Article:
Dexmedetomidine suppresses the decrease in blood pressure during anesthetic induction and blunts the cardiovascular response to tracheal intubation.J Clin Anesth. 2009 May; 21(3):194-9.JC
To evaluate the effect of dexmedetomidine combined with fentanyl on hemodynamics.
Prospective, double-blinded, randomized study.
Operating room of a university hospital.
30 ASA physical status II and III patients with mild-to-moderate cardiovascular disease.
Patients were assigned to one of three groups: Group D-F2 [dexmedetomidine, effect-site concentration (ESC) of fentanyl = two ng/mL]; Group F2 (placebo, ESC of fentanyl = two ng/mL), or Group F4 (placebo, ESC of fentanyl = 4 ng/mL).
Dexmedetomidine (an initial dose of 1.0 microg/kg for 10 min, followed by a continuous infusion of 0.7 microg x kg(-1) x hr(-1)) or placebo saline was administered 15 minutes before anesthetic induction. Anesthesia was induced with propofol and fentanyl using a target-controlled infusion system. Hemodynamic parameters: systolic (SBP) and diastolic blood pressures (DBP), and heart rate (HR) during anesthetic induction were measured and the percent changes were calculated for both induction and intubation.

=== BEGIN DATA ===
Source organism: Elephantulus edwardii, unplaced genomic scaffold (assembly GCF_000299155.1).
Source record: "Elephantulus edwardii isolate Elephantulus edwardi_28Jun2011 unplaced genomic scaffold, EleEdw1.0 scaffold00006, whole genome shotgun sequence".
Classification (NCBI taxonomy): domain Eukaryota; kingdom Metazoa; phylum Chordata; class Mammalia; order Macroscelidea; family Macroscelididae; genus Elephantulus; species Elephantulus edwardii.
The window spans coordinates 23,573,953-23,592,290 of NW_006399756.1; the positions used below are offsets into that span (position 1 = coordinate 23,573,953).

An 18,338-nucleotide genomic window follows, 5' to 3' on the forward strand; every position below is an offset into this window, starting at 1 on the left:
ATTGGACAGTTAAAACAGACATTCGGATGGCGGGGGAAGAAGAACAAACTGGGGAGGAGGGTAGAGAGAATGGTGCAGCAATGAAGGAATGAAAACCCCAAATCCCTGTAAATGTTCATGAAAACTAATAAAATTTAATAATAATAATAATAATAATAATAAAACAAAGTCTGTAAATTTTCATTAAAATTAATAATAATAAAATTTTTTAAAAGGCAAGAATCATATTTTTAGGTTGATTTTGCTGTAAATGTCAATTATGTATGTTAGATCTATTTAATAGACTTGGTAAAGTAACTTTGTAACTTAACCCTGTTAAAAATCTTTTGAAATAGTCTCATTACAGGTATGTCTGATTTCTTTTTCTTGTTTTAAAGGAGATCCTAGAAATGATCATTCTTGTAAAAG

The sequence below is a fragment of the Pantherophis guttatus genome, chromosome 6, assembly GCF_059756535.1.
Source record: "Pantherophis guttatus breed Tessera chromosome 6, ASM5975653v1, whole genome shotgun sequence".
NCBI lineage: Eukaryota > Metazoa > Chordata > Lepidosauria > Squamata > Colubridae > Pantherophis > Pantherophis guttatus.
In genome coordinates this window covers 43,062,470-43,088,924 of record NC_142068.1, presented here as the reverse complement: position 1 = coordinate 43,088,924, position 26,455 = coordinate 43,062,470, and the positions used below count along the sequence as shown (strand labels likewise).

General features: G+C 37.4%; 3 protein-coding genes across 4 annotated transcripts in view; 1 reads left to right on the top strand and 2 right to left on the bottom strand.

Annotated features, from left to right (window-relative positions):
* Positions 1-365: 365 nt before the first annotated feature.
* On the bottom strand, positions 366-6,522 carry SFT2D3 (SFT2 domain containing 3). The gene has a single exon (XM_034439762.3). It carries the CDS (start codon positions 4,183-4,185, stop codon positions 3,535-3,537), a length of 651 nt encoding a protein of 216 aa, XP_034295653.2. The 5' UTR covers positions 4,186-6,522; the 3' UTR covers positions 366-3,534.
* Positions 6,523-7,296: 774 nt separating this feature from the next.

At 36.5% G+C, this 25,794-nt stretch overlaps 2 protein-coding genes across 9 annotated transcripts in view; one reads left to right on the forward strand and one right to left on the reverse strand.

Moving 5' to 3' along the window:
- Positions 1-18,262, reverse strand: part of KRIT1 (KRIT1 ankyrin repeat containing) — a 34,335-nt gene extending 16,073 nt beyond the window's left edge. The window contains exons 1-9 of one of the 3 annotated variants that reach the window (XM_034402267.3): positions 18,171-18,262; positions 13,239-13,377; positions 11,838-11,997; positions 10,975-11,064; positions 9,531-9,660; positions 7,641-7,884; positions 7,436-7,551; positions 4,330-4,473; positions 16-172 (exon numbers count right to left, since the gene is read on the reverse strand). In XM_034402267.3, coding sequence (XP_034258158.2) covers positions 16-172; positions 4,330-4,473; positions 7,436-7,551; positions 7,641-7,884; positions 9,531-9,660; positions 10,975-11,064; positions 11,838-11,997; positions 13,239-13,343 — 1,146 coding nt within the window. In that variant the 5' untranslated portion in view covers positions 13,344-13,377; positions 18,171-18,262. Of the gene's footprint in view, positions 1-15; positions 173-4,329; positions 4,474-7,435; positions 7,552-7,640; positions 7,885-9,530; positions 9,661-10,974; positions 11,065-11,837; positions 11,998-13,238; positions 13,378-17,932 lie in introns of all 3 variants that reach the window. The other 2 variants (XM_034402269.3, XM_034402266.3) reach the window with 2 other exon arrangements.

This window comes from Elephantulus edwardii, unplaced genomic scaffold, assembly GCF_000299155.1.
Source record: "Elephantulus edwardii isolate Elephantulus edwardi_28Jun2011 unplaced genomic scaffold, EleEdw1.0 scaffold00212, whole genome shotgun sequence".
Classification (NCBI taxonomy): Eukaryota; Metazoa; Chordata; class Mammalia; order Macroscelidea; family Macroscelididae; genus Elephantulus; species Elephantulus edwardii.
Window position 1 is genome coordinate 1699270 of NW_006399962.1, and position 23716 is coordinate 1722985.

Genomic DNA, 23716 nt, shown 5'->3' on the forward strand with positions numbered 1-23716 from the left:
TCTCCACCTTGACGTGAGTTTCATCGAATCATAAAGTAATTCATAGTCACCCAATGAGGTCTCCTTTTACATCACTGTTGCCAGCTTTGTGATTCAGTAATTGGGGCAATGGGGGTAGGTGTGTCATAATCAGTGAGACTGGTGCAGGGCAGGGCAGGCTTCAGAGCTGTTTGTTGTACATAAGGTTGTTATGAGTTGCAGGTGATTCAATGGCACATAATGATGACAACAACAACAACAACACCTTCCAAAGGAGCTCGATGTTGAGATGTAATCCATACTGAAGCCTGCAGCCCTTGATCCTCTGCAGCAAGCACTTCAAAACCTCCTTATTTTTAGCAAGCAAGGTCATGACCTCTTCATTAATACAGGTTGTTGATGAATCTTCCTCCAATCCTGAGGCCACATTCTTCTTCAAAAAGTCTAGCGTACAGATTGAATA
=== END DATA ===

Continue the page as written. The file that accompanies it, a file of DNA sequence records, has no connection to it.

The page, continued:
After inducing anesthesia, SBP was significantly higher in Group D-F2 (127 +/- 24 mmHg) than Group F2 (90 +/- 20 mmHg) or Group F4 (77 +/- 21 mmHg). The SBP in Groups F2 and F4 reached 160 +/- 31 mmHg and 123 +/- 36 mmHg, respectively, after intubation, but no significant change in SBP was noted in Group D-F2. The percent increase in SBP due to tracheal intubation in Group D-F2 was 3% +/- 4% and was significantly lower than that of Group F2 (70% +/- 34%) or Group F4 (45% +/- 36%).
Dexmedetomidine combined with fentanyl during anesthetic induction suppresses the decrease in blood pressure due to anesthetic induction and also blunts the cardiovascular response to tracheal intubation.